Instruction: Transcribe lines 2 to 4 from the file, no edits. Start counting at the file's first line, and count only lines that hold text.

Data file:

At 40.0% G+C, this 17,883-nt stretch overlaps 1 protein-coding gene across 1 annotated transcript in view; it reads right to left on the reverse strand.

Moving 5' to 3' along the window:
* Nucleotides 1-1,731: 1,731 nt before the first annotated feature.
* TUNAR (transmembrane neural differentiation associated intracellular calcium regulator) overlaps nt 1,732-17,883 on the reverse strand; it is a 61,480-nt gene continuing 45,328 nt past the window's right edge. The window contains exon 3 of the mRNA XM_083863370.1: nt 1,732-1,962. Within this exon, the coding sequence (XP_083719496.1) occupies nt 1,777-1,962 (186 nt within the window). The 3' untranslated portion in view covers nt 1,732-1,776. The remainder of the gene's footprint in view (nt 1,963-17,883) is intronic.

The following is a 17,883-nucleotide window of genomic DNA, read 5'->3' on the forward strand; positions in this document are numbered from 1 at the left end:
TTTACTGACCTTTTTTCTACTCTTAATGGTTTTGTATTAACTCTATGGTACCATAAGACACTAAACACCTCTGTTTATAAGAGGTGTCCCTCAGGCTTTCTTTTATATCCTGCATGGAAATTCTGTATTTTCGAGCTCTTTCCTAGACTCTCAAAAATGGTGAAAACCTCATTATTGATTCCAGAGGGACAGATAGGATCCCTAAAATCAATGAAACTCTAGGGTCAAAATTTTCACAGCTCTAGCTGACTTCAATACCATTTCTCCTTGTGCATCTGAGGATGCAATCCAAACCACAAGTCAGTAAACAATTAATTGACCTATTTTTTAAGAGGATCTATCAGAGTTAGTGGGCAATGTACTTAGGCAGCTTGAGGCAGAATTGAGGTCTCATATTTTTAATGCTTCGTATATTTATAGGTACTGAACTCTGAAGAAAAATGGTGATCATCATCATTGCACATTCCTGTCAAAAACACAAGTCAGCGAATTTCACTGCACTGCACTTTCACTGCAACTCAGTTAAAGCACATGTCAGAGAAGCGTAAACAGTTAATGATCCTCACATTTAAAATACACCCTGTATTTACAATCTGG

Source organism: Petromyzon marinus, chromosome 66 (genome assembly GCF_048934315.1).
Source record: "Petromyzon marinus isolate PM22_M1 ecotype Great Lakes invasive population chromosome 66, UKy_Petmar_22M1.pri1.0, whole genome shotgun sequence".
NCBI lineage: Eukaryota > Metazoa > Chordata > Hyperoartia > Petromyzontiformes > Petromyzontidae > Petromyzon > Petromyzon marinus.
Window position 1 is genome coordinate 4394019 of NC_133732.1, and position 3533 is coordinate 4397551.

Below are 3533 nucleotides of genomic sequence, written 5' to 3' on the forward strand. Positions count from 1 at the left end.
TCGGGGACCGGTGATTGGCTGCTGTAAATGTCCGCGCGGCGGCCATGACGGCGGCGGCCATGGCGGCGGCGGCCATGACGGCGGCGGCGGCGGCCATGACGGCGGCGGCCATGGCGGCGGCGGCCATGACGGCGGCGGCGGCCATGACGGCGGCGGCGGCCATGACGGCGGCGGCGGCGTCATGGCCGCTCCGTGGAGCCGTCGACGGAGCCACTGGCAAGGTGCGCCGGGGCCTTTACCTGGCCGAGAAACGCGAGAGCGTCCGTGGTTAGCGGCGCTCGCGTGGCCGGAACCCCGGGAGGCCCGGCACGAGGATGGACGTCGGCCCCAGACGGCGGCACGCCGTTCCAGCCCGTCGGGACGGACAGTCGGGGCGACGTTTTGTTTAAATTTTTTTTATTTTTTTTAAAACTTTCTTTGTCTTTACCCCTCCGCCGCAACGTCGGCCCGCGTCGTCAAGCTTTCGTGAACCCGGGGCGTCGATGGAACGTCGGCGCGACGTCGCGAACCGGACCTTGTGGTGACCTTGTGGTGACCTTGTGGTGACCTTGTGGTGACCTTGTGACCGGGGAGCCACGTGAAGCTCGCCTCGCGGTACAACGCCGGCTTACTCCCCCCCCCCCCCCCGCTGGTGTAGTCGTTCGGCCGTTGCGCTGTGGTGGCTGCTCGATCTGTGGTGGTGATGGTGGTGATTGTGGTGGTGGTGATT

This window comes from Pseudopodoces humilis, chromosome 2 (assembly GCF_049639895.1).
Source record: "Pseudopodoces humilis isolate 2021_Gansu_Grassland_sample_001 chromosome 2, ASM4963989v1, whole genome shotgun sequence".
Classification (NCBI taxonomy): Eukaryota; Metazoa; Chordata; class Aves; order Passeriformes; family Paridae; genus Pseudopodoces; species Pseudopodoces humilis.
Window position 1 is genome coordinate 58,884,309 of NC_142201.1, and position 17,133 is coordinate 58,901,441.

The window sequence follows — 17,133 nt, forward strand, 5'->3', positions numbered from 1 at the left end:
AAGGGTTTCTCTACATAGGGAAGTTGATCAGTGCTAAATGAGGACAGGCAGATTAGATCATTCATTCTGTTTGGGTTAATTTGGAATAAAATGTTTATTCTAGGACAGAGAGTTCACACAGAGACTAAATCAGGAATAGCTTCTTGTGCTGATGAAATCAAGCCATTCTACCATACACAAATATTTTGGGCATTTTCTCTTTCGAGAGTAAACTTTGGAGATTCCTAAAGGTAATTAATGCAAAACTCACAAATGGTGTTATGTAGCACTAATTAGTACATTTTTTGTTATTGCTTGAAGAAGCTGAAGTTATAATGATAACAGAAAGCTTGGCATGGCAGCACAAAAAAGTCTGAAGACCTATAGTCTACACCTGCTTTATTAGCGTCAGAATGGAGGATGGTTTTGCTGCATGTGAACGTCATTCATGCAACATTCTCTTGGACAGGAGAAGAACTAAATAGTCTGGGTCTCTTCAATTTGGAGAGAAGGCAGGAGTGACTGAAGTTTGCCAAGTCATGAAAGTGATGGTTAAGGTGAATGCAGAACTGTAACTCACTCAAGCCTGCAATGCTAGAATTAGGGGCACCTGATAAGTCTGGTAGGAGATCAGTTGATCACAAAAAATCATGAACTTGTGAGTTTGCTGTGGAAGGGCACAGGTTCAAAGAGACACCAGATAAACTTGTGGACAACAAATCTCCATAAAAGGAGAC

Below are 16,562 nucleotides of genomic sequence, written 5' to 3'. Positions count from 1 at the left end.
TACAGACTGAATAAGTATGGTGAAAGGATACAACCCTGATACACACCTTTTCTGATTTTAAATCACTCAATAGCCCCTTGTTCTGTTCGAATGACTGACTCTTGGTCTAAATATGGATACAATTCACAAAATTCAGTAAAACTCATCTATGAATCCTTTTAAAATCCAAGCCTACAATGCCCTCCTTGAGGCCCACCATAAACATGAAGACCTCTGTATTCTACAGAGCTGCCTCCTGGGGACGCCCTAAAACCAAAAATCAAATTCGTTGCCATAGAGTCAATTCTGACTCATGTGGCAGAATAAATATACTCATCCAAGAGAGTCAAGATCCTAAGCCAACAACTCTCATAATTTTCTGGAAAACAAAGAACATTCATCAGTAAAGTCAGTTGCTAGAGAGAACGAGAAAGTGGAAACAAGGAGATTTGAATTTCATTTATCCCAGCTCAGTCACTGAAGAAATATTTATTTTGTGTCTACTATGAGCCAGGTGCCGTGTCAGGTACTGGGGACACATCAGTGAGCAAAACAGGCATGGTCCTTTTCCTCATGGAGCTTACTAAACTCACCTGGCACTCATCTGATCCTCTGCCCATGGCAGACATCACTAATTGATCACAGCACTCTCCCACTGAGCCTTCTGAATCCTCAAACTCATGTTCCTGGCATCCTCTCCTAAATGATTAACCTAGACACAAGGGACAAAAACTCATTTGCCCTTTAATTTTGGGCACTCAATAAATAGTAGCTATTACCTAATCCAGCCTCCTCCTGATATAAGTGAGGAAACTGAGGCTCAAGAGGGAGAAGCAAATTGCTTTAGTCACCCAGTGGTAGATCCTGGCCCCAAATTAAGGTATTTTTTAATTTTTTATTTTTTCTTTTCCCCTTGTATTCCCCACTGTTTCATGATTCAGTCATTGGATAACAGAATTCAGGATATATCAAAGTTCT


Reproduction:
Moving 5' to 3' along the window:
* Nucleotides 1-1,731: 1,731 nt before the first annotated feature.
* TUNAR (transmembrane neural differentiation associated intracellular calcium regulator) overlaps nt 1,732-17,883 on the reverse strand; it is a 61,480-nt gene continuing 45,328 nt past the window's right edge. The window contains exon 3 of the mRNA XM_083863370.1: nt 1,732-1,962. Within this exon, the coding sequence (XP_083719496.1) occupies nt 1,777-1,962 (186 nt within the window). The 3' untranslated portion in view covers nt 1,732-1,776. The remainder of the gene's footprint in view (nt 1,963-17,883) is intronic.